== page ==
5 Worst Android Smartphones Of All Time: Ever Used One Of These?
We always like to talk about the best Android phones and the greener side of the grass, but there’s no secret that there’s been a few stinkers over the years. While the amount of disappointing Android devices have significantly declined within the past couple of years, there are still one or two coming out each year that make us scratch our heads and let out a huge disappointment. Lets look at the 5 worst android smartphones of all time.
5) HTC Thunderbolt
The Thunderbolt was woefully under-powered, running basically the same hardware as the EVO 4G that came out the previous year. The device itself was larger to accommodate the dedicated LTE modem, but the battery was only 1400mAh—even smaller than the EVO’s cell.
The result was abysmal battery life when LTE was active, which it always was. Verizon didn’t include any way to disable the LTE radio.
4) Motorola Backflip
The Backflip had a backward-folding keyboard that was exposed on the rear of the phone when it was closed. It was just as uncomfortable to use as you’d imagine. The software wasn’t any better, either.
The one thing that takes the Backflip from just bad to one of the worst is the way search was handled. The main reason to include it in 5 worst android smartphones of all time is that there was no Google search on this phone—AT&T and Motorola made Yahoo the exclusive search provider on the Backflip. Google doesn’t allow OEMs to do that anymore, thankfully.
3) HTC First
The HTC First was under-powered and had a dingy display. Its 5MP rear camera was also of extremely poor quality, which was especially weird seeing as Facebook is so into people sharing photos. The Facebook Home interface proved to be confusing and buggy as well.
The main problem was that the HTC First used social content from your Facebook account everywhere. Most of us have friends who post dumb stuff, and that meant you’d see dumb stuff every time you picked up the phone. In the promo images, everyone was posting amazing photos and having meaningful conversations. That’s probably not what your feed is like.
2) Asus Garminfone
This phone had the already-ancient Android 1.6 installed when it launched, but it also ran a version of Garmin’s navigation software on top. The interface was almost entirely geared toward navigation, making for an incredibly awkward experience when you wanted to do anything else. It came with a car mount, but the phone was incredibly thick and unpleasant to hold.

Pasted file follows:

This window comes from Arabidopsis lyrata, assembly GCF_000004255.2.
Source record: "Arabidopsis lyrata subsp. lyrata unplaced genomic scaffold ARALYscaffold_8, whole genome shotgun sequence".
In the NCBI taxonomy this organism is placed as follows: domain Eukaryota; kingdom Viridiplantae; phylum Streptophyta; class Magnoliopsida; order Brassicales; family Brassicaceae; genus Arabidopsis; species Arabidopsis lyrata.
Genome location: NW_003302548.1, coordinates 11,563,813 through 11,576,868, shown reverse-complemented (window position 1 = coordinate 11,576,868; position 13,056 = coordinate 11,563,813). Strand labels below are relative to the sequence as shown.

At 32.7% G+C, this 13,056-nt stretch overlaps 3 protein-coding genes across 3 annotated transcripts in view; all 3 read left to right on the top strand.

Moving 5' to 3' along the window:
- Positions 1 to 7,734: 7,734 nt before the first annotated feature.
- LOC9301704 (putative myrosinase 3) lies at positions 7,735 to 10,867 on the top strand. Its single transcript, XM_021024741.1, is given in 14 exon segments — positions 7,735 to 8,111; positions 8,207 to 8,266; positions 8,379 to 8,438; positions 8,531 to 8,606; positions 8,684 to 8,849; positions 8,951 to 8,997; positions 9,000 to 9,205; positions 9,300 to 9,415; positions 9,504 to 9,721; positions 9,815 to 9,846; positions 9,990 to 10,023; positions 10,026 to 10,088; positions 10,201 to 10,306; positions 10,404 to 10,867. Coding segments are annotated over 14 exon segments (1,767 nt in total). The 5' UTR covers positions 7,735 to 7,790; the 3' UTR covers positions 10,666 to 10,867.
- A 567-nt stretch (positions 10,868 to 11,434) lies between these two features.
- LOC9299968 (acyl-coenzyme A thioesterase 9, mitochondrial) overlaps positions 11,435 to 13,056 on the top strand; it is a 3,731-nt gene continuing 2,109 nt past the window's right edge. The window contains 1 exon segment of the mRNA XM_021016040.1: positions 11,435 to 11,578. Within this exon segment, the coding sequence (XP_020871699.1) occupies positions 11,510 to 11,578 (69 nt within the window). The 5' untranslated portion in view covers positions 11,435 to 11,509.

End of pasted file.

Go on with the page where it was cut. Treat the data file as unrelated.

T-Mobile carried the Garminfone in the US, but sales were poor. A price drop from $200 to $130 didn’t help. The phone eventually got an update to Android 2.1, but even that was late. Garmin has not partnered with anyone to produce another phone since.
1) Kyocera Echo
What’s better than one screen? Two screens. This was the rationale for the Kyocera Echo, which was a Sprint exclusive in the US back in 2011. When closed, the phone had a 3.5-inch display, but you could open it to reveal a second 3.5-inch display that snapped into place next to the first one. It was an interesting idea, but the execution was horrible.
Most apps were completely broken when running in “full-screen” mode on both displays. Some apps supported side-by-side mode, but only those modified by Kyocera. There was an SDK for developers to add support for the Echo, but of course, none of them did. The device was not powerful enough to run two apps at the same time, so the feature was largely pointless anyway.
Dishonorable Mention: Samsung Galaxy Note 7
Though not among the 5 worst android smartphones of all time and it wouldn’t be quite right to have the Note 7 in this list, but I should point out this phone was a substantial failure. It just wasn’t the same kind of failure as the above phones. The battery fires make it a definite bungle for Samsung, but other than that it was a very good phone. It’s too bad it had to die. The rest of these devices should never have existed.